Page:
UK investigators looking at what caused a Russian airliner to crash in Egypt believe a bomb was put in the hold prior to take-off, the BBC has learned.
The British government suspended all flights to and from the Egyptian resort of Sharm el-Sheikh two days ago.
It had received intelligence based on intercepted communications between militants in the Sinai Peninsula.
However, both Egypt and Russia have said it is too early to draw conclusions.
The Metrojet Airbus A321 was flying from Sharm el-Sheikh to St Petersburg when it came down in Sinai on Saturday, killing all 224 people on board. Most of the victims were Russian.
Thousands of holidaymakers, 19,000 from the UK, remain stranded in Sharm el-Sheikh.
Many Britons were due to return on Friday but one of the main airlines operating from the resort, Easyjet, says its plans have been sharply curtailed by the Egyptian authorities, with only two of its 10 flights leaving.
Egyptian Aviation Minister Hossam Kamal denied banning any flights, but said there was an issue of "capacity" at the airport, with extra security and more planes than usual.
Anger in Moscow and Cairo: Jonathan Marcus, BBC diplomatic correspondent
The speed with which the British government pointed to terrorism as the possible cause of the downing of the Russian Airbus over the Sinai Peninsula has not gone down well in either Cairo or Moscow.
For the Egyptians the stakes are obvious: Sharm el-Sheikh and the wider tourism industry are crucial elements of its economy. This episode has punctured the long-held Egyptian narrative that Sharm el-Sheikh is insulated from the wider chaos in the Sinai.
For the Russians, an attack linked to so-called IS is also problematic. IS is the declared target of its air operations in Syria, but in reality Russian warplanes have largely been striking other rebel groups.
IS may now find itself in Russia's sights. But if IS did bring down the airliner, this could exacerbate concerns amongst Russian public opinion that their country's engagement in Syria is provoking some unpleasant blow-back.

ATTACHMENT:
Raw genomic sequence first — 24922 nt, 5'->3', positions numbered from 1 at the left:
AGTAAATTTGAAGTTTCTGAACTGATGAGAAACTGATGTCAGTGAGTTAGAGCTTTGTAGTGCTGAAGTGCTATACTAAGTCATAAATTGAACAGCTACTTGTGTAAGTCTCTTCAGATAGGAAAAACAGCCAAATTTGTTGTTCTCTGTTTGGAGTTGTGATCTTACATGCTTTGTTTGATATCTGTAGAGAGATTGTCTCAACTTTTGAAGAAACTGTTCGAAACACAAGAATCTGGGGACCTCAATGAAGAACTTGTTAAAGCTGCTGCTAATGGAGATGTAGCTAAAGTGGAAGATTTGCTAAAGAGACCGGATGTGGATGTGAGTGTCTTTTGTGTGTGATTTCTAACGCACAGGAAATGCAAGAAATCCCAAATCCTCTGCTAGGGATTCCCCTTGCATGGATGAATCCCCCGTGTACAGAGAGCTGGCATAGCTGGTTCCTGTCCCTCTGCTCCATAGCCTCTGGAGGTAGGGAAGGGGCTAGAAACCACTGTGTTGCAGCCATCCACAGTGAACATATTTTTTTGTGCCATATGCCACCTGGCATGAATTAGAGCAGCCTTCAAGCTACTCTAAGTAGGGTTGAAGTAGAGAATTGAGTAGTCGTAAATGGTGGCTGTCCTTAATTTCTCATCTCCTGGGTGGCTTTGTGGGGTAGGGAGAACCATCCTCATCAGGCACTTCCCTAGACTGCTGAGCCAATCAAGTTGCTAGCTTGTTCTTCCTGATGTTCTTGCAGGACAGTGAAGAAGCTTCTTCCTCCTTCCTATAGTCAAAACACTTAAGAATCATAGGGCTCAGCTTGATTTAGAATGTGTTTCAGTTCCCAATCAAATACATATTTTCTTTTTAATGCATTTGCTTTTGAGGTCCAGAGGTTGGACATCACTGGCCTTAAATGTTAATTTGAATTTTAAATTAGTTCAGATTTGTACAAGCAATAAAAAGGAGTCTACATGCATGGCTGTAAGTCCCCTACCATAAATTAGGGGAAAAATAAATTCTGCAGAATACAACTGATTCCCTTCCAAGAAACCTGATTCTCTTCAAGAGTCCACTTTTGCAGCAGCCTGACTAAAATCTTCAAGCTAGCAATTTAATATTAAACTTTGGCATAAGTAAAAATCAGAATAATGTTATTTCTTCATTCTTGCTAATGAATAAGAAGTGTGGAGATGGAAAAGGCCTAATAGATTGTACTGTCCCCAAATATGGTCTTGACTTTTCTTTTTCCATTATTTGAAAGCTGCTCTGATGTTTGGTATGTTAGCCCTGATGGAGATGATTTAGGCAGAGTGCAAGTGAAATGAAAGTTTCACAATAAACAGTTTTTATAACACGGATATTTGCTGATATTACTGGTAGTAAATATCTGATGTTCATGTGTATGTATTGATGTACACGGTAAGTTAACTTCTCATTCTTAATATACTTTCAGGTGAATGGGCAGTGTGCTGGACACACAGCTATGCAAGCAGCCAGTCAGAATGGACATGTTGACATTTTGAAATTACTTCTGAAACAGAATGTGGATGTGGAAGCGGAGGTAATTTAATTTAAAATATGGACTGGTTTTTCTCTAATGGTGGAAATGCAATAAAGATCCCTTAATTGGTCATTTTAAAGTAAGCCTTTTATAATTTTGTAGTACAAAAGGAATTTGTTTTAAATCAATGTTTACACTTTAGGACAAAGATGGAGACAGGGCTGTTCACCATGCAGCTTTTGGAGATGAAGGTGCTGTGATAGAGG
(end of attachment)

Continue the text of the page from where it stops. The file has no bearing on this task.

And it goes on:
As the investigation into the crashed airliner continues, BBC security correspondent Frank Gardner says that although British officials have not ruled out a technical fault, they think that is increasingly unlikely.
New intelligence was received on Wednesday. The UK government's Joint Terrorism Analysis Centre (JTAC) has spent the past few days assessing what brought the plane down.
Security service investigators suspect someone with access to the aircraft's baggage compartment inserted an explosive device inside or on top of the luggage just before the plane took off.
Sinai-based militants linked to the Islamic State (IS) group said they destroyed the plane, but did not say how. IS has called for a war against both Russia and the US over their air strikes in Syria.
Sinai Province militants
- Most active insurgent group in Egypt, with 1,000-1,500 members
- Operating in Sinai Peninsula since 2011
- Pledged allegiance to Islamic State group in November 2014
- Carries out suicide bombings, shootings, beheadings; dozens of Egyptian soldiers killed.
US President Barack Obama told a CBS radio station on Thursday that he thought there was "a possibility" that there was a bomb on the downed jet.
"We're taking that very seriously," he said.
Since Wednesday, several countries have joined Britain in restricting travel to Sharm el-Sheikh.
France and Belgium are advising their citizens not to travel there and the Netherlands is warning against travelling via Sharm el-Sheikh airport.
Dmitry Peskov, spokesman for President Vladimir Putin, said only the official investigation could determine what happened, while Egypt called Britain's decision to suspend flights unjustified.
Egypt's President Abdul Fattah al-Sisi, who has been on a visit to the UK, told reporters that security at the airport was tightened 10 months ago at the UK's request.
However, he said he understood Britain's concern.
Egypt is leading the investigation into the air disaster, with the help of Russian and other foreign experts.
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